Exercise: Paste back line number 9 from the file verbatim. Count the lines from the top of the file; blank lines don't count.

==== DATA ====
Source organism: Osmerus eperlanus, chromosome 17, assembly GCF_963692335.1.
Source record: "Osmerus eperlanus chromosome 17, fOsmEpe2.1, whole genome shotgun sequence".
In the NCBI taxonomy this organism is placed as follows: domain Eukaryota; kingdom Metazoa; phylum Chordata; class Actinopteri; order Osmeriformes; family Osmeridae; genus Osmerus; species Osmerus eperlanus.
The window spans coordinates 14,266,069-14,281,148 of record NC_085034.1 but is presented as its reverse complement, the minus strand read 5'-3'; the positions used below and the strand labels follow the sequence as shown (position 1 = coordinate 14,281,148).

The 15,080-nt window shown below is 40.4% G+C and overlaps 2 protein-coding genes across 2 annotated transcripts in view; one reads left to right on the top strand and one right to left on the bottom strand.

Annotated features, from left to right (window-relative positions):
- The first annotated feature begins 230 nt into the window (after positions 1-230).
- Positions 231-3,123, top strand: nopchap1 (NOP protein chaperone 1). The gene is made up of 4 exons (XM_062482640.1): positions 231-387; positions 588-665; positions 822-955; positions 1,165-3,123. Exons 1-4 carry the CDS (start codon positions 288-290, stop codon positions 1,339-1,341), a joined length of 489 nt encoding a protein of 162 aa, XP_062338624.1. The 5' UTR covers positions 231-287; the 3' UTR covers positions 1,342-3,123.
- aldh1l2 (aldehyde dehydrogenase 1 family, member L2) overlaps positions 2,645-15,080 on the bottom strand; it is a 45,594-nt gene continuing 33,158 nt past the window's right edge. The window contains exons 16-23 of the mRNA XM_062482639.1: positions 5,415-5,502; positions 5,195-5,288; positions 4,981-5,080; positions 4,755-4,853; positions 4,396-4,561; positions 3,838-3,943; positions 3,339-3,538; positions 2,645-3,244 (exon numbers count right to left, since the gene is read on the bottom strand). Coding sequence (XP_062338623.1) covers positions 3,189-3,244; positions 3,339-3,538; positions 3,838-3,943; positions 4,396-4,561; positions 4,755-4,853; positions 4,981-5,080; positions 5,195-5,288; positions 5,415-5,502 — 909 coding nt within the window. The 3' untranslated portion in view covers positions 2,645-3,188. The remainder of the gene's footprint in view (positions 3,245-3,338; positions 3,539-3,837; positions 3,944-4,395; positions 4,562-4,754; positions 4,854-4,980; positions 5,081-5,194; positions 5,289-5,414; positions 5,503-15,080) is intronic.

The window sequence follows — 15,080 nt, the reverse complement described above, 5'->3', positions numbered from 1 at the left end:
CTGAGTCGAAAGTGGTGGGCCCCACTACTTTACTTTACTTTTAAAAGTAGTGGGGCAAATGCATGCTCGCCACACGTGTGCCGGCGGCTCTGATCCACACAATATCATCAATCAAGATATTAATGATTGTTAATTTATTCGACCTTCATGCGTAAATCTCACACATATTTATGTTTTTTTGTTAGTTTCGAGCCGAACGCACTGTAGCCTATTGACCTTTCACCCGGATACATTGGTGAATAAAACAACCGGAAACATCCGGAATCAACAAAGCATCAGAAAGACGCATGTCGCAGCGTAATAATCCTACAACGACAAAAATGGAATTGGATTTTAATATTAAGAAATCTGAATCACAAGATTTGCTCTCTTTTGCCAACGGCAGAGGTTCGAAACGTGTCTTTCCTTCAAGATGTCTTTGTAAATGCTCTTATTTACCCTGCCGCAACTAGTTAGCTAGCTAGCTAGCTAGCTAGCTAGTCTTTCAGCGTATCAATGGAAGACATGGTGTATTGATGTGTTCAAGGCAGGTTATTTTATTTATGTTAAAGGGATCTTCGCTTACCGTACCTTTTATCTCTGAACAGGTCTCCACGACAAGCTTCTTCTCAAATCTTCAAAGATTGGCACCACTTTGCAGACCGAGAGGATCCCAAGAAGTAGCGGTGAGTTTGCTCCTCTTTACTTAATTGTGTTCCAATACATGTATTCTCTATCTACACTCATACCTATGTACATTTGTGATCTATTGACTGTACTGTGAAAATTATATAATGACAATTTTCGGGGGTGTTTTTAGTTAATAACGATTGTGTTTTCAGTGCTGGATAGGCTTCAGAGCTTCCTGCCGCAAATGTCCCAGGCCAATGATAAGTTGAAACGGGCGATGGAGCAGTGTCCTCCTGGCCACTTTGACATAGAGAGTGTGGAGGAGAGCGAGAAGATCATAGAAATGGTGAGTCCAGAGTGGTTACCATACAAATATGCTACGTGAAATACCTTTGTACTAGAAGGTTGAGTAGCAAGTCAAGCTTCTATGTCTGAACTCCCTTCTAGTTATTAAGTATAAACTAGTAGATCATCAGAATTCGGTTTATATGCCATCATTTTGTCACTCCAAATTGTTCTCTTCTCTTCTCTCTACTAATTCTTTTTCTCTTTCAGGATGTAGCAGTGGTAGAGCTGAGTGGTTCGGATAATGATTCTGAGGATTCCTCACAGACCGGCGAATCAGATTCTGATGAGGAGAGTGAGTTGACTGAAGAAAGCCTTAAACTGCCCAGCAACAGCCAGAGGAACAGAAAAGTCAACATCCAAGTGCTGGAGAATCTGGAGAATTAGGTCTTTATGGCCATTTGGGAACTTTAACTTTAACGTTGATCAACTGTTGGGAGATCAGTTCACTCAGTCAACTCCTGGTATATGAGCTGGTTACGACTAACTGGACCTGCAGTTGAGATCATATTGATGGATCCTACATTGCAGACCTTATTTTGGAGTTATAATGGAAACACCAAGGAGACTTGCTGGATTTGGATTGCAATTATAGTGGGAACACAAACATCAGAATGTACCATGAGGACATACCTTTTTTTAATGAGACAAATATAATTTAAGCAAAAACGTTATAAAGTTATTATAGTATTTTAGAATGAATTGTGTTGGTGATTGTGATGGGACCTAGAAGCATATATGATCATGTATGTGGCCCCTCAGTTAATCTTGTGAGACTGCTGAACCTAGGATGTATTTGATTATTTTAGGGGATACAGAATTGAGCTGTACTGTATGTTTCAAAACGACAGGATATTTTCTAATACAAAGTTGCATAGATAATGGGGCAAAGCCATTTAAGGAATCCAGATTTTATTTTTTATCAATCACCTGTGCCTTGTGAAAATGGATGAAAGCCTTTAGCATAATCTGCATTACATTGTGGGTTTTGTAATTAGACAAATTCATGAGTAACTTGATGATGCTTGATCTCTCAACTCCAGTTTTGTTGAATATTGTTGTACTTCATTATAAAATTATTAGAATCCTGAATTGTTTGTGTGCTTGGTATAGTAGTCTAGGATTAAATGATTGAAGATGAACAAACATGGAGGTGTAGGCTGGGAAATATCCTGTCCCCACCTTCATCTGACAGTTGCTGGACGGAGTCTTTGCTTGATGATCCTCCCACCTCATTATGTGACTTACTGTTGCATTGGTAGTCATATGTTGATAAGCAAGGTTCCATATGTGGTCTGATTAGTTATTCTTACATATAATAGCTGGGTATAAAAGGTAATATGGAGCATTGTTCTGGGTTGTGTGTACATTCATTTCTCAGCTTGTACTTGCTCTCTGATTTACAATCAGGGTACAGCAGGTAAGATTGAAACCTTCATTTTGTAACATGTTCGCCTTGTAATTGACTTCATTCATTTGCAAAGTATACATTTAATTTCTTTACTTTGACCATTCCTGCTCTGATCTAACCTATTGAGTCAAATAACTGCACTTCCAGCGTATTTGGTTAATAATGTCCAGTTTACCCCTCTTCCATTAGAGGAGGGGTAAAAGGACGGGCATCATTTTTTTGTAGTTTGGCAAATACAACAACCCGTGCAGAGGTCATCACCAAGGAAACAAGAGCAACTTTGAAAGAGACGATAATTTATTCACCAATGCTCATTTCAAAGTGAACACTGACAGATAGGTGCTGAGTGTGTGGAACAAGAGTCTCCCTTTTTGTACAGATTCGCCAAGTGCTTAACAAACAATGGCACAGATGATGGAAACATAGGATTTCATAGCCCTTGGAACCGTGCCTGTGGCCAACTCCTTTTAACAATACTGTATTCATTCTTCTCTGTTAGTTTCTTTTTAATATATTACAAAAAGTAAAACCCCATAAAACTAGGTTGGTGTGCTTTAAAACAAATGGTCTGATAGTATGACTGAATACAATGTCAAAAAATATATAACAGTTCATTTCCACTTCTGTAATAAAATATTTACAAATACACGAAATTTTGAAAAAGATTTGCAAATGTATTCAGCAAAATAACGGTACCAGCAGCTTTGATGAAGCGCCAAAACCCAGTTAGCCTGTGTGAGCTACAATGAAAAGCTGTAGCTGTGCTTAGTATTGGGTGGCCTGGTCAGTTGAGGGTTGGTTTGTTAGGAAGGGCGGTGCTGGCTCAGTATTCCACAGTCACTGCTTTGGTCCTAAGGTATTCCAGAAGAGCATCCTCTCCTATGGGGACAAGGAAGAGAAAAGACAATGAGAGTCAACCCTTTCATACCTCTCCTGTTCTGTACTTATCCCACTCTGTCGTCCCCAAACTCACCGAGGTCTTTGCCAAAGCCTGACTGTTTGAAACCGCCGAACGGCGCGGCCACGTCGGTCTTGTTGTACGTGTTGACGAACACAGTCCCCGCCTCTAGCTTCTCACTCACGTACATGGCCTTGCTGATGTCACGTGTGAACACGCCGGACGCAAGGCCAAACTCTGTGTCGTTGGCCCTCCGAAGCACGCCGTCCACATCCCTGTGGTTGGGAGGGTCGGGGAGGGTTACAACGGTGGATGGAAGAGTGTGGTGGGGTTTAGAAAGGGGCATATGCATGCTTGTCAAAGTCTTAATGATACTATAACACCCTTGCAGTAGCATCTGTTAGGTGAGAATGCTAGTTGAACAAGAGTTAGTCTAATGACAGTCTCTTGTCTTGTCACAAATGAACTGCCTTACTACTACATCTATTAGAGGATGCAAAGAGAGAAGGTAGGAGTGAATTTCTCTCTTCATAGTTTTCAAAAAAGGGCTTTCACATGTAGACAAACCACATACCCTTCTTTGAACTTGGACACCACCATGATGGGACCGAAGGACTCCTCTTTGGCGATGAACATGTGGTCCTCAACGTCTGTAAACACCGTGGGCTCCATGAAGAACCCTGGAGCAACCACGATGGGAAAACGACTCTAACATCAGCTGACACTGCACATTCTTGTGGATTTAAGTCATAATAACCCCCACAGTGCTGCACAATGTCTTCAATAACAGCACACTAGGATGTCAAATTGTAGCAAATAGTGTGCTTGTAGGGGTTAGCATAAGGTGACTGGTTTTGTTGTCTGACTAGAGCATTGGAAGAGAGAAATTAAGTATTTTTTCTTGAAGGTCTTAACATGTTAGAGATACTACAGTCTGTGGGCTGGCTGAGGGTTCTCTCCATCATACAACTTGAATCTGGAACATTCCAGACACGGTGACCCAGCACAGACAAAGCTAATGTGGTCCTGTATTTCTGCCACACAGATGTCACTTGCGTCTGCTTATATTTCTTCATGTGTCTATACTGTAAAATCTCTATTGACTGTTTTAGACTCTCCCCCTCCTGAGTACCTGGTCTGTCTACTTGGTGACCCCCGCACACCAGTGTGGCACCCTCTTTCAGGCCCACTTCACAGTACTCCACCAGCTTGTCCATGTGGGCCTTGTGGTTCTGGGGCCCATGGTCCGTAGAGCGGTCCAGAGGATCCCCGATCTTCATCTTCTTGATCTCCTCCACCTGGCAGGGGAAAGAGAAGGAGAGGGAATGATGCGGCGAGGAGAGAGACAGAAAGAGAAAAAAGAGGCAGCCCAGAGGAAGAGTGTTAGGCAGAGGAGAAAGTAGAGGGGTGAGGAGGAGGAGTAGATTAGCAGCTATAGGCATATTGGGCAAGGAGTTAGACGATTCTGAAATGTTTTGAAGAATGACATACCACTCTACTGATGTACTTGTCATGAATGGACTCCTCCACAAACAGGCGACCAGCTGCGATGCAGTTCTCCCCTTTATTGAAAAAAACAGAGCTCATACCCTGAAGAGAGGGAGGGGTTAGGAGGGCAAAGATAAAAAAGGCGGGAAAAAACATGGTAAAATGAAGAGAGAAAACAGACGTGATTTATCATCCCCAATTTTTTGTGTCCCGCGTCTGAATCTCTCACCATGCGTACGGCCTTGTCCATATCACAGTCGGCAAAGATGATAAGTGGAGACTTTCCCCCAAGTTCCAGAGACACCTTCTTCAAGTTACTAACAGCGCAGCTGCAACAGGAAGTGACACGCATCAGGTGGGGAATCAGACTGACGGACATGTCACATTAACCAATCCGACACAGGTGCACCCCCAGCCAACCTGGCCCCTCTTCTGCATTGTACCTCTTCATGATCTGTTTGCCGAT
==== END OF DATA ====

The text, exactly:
- aldh1l2 (aldehyde dehydrogenase 1 family, member L2) overlaps positions 2,645-15,080 on the bottom strand; it is a 45,594-nt gene continuing 33,158 nt past the window's right edge. The window contains exons 16-23 of the mRNA XM_062482639.1: positions 5,415-5,502; positions 5,195-5,288; positions 4,981-5,080; positions 4,755-4,853; positions 4,396-4,561; positions 3,838-3,943; positions 3,339-3,538; positions 2,645-3,244 (exon numbers count right to left, since the gene is read on the bottom strand). Coding sequence (XP_062338623.1) covers positions 3,189-3,244; positions 3,339-3,538; positions 3,838-3,943; positions 4,396-4,561; positions 4,755-4,853; positions 4,981-5,080; positions 5,195-5,288; positions 5,415-5,502 — 909 coding nt within the window. The 3' untranslated portion in view covers positions 2,645-3,188. The remainder of the gene's footprint in view (positions 3,245-3,338; positions 3,539-3,837; positions 3,944-4,395; positions 4,562-4,754; positions 4,854-4,980; positions 5,081-5,194; positions 5,289-5,414; positions 5,503-15,080) is intronic.